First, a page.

These rules are sexist in that a woman may enter as the wife or fiancée of any man who has settled here, irrespective of his or his parents' citizenship or birthplace, and, as I understand it, the Government do not argue that any difference of treatment exists between men and women or between women of the United Kingdom and of other national origins. So we have a difference in sex, and we have a difference in terms of national origins. But the Government do deny that the rules are racist, although as everybody knows, the men they are actually aiming at are husbands and fiancés from the Indian sub-continent, and the rules are framed in such a way as to apply the restrictions to far more black people than white. Nevertheless, they claim that the differences of treatment to be found in these measures do not amount to discrimination within the meaning of the European Convention, and as the noble Lord, Lord Belstead, put it when we were speaking about this matter on a previous occasion: We believe that we have strong arguments with which to justify these proposals if they should be challenged ".

I think that in passing we should note that the rules would amount to discrimination according to the test of Section I of the Race Relations Act 1976. That Act of course did not apply to immigration, but when the Commission comes to look at this matter it may consider it proper, in addition to applying its own tests, to have regard to the tests that we have ourselves devised for testing discrimination within the boundaries of the United Kingdom, and to ask whether it is a tenable policy to use a completely different set of criteria at the ports of entry. As I have said before, I certainly do not believe that one can discourage racism within the boundaries of the United Kingdom when people can see the Government exempting themselves from the rules which they expect everybody else to observe in regard to the treatment of passengers at the ports of entry.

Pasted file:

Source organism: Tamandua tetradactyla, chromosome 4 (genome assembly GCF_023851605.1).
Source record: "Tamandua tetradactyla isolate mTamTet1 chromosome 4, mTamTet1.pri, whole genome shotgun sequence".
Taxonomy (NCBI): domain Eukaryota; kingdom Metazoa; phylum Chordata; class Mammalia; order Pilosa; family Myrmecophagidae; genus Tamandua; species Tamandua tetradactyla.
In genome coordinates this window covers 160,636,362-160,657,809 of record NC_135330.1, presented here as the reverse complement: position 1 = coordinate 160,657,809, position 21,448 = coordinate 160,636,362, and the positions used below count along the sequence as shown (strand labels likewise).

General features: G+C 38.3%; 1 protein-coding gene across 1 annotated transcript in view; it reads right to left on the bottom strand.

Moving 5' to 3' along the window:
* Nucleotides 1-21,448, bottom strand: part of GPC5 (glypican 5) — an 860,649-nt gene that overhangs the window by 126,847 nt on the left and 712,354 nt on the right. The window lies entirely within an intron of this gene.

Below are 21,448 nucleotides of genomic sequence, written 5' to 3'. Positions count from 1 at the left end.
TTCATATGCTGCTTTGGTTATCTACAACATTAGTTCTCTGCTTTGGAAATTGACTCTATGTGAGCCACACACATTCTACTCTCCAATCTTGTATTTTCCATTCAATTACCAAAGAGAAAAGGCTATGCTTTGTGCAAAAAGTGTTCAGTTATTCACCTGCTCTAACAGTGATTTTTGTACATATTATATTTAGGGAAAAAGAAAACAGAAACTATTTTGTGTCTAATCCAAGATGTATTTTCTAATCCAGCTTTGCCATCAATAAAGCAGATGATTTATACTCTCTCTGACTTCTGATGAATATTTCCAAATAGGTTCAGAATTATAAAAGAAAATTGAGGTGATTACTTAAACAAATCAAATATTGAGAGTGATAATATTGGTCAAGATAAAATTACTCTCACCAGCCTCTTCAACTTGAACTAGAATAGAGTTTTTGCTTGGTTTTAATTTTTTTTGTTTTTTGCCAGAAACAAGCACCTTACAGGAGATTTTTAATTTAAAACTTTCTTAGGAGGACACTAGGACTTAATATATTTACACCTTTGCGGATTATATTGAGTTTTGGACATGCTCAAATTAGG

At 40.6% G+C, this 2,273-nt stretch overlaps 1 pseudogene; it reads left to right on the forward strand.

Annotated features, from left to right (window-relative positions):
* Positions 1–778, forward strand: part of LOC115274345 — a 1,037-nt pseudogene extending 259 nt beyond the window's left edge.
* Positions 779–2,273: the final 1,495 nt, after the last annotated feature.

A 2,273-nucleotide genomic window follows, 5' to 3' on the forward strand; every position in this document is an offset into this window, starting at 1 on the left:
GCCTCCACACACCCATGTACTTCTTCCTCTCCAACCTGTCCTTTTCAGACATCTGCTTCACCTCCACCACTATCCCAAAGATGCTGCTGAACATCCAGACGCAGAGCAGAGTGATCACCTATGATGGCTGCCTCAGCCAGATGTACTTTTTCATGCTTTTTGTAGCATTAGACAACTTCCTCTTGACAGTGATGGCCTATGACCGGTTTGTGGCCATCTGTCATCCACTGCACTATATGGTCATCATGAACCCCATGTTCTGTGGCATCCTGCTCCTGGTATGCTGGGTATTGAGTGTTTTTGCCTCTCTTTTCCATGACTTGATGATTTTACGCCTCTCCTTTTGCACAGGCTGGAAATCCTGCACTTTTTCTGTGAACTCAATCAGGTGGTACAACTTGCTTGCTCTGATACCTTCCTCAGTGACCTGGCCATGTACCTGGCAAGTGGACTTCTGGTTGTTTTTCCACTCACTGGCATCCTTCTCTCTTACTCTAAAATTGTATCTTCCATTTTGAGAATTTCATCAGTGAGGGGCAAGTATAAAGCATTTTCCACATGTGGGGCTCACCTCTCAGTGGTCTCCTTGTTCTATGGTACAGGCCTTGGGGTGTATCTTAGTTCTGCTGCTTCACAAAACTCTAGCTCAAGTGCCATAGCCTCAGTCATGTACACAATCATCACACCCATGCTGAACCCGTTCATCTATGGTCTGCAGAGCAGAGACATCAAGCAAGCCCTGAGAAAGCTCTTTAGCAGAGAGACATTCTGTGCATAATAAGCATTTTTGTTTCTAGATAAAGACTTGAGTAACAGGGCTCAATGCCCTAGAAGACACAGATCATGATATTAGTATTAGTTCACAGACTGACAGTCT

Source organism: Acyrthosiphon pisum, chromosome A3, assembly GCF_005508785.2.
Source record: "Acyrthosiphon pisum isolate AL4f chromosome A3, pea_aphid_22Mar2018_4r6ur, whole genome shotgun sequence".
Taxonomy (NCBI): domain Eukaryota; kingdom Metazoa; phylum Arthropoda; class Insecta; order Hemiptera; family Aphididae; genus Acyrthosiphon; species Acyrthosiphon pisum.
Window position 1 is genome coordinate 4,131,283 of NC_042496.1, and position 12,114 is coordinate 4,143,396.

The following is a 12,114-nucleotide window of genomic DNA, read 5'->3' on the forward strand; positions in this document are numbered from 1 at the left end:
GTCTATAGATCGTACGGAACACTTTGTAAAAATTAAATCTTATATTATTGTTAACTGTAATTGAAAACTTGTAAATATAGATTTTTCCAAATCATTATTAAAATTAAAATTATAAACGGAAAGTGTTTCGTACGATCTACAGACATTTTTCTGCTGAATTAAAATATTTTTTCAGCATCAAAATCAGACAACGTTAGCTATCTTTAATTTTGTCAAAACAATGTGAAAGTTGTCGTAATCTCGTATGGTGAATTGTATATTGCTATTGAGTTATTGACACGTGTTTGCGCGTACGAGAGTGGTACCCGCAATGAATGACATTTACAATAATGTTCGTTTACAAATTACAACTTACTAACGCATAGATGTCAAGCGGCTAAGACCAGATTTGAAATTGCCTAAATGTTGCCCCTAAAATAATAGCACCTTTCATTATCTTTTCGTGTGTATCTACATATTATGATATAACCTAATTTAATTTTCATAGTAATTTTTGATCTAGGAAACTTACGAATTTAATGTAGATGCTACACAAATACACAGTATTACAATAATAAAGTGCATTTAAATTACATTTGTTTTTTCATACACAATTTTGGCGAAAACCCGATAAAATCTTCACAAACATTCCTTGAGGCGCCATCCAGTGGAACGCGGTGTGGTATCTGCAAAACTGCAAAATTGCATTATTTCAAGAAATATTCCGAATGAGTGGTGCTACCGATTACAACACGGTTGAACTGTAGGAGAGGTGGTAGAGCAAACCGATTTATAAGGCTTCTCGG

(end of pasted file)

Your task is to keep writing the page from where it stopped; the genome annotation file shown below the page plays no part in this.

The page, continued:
It concerns us that at no stage of the debate —neither in the Select Committee, nor in two debates in another place, nor in one in your Lordships' House—have the Government given so much as a hint as to what are the strong arguments that they intend to deploy before the Commission. From the evidence of Mr. Lester we know that the Commission, unlike the English courts, will be able to take into consideration what is said in Parliament. I am not sure whether they also have a different rule for dealing with an accused person who refuses to go into the witness box, as it were, but I cannot believe that the reticence of the Government in these debates will do them any good when the time comes for them to appear before the Commission. Whatever line they intend to take when—and I say"when ", not"if "—a case comes before the Corn-mission, if they are so lacking in confidence as to be afraid of testing the arguments before your Lordships' House, I submit those arguments cannot be as strong as they claim.